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God is Dead Volume 1 Review

by King on August 18, 2014

God is Dead Chapter One ImageTypically I review subject matter because it has impacted me in such a way, I feel compelled to write a review about it to expand upon my thoughts, as well as to give reason enough to someone to want to experience it for themselves; which is the case for my writing this review regarding “God is Dead,” by Jonathan Hickman. Now, before I formally start this off, let’s go ahead and clear the air: I love Jonathan Hickman, and I love his works. Avengers, New Avengers, Manhattan Projects, and East of West are probably the most prolific examples I’d use to recommend someone to read Hickman’s works, and I have nothing but respect for him as an author -- and that’s why it was SO MUCH MORE disappointing to read “God is Dead.”
           
            At first glance, a title such as this draws you in with its blatantly offensive name – that’s how I was pulled in – pure curiosity. Then, upon reading the synopsis of the premise, I thought that I was in love:
 
“Mankind has argued over the existence of gods since the dawn of time. In modern eras it's been fashionable to mock religious believers with taunts of scientific testimony and fact. But when the gods of old begin to reappear on earth and claim the domain of man for their own, the world is thrown into a state of utter anarchy. Now Horus walks the streets of Egypt, Zeus has taken over the Sistine Chapel, and Odin is coordinating the dissection of the earth among the returned deities. Mankind held sway over the world for thousands of years and their hubris over that time has made them powerful, but when faced with the divine, can mortal weapons put an end to the second coming of the gods? After the missiles fly and the tanks roll, the gods still remain. As the world tumbles toward apocalypse, a group of scientists seek to do the impossible ...give birth to the gods of science. As the greedy deities battle for absolute rule over the material world, a new divinity arises and the world will tremble beneath the war of the gods!”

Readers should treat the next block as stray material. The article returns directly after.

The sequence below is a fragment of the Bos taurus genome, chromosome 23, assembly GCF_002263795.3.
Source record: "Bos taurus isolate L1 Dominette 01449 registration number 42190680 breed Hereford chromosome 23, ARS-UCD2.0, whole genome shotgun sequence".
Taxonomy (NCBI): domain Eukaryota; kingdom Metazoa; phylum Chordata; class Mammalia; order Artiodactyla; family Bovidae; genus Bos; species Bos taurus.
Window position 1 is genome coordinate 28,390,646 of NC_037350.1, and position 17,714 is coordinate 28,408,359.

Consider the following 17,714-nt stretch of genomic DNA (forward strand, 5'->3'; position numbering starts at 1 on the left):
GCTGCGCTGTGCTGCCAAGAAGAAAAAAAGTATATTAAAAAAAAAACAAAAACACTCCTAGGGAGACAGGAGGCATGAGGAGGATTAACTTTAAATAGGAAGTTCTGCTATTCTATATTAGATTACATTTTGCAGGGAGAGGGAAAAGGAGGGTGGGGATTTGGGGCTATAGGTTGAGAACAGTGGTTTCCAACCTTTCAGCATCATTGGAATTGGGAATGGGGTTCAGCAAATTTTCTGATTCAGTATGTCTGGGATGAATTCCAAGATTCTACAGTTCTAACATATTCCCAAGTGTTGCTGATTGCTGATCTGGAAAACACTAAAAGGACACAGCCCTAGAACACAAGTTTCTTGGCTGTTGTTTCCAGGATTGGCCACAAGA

Holy crap. My first thoughts after that premise were, “this could be epic.” Then I recognized the author was Hickman, resulting in the subsequent though, “this will be epic.” I immediately ran to my library, secured a copy, and hammered down.
 
            Let me also derail a bit to delve a little more into my past here – I LOVE mythology. I would cycle through books as a child, learning the feats of deities and demigods alike; whether the Norse Æsir, Greek Olympians, any of the plethora of Shinto kami, or otherwise -- gods and mythology were my joint. Jonathan Hickman’s current handling of the Avengers and New Avengers series also entailed the level of authorship of someone who could handle grand mythologies, even when having to intersect and amalgamate multiple mythos and continuities. So, yeah, the hype was ON. And then I opened the first page – now, one notable trademark of Jonathan Hickman works (outside of Marvel, at least) is that they typically feature minimalist cover art, which is nice because it isn’t too misleading, but also tragic in the case that it doesn’t do too much to convey potential themes, topics, or interior art for the work. That was the case especially with “God is Dead,” as, upon opening to that first page, I was somewhat stunned by the art, for worse. Very stiff, bland, and nonconventional designs (that are never really explained nor justified) characterized the handling of the characters, whether god or mortal. The work also fell short overall in allowing you to vest any true depth into any of the characters, who all seemed to be barely developed or not carried out past the point of concept. Then there were the god designs. While not wholly awful, they followed (mostly) a large, blocky build, and all seemed far too similar (especially Zeus and Odin). Continuing on with the gods, NONE of them felt truly powerful. Fight scenes were handled very poorly, their powers and mythological natures seemed severely underwhelming, and they were all template as being arrogant and cocky; one could argue that last point, but honestly, not ALL gods were complete dicks. On another note, the Thor, Loki, and Odin designs felt as if they borrowed too much from their Marvel counterparts – but that’s understandable from Hickman’s end, and might just be my own imagination.


           
            I will conclude this by admitting that I’ve only read the first six chapters, but also say that they did nothing to impress me or make me look forward to reading the next collection of chapters – a task I will elect to take on because I am masochist, and cannot stand to not finish reading a work to comprehend it in full. All in all, I wouldn’t recommend this read, and it is by far the weakest of Hickman’s works that I’ve ever read, and/or hopefully plan on reading. I’m not writing this to dismiss Hickman as an author – he is still one of my favorites, and I even have the first TPB of East of West chilling on my bookshelf – I’m just saying that I wish for as talented of a writer as he is, he developed and executed the story with greater care and precision, as I’m used to in his other works. Regardless of the art used in a graphic novel, when I read a work I’m there for the story first, and the graphics second. If both fall short then… well, put it down gently and, move on to the next one.
 
Story:                          1/5
Art:                              2/5
Re-Readability:          0/5
Novelty:                      3/5

Total:                          1.5/5

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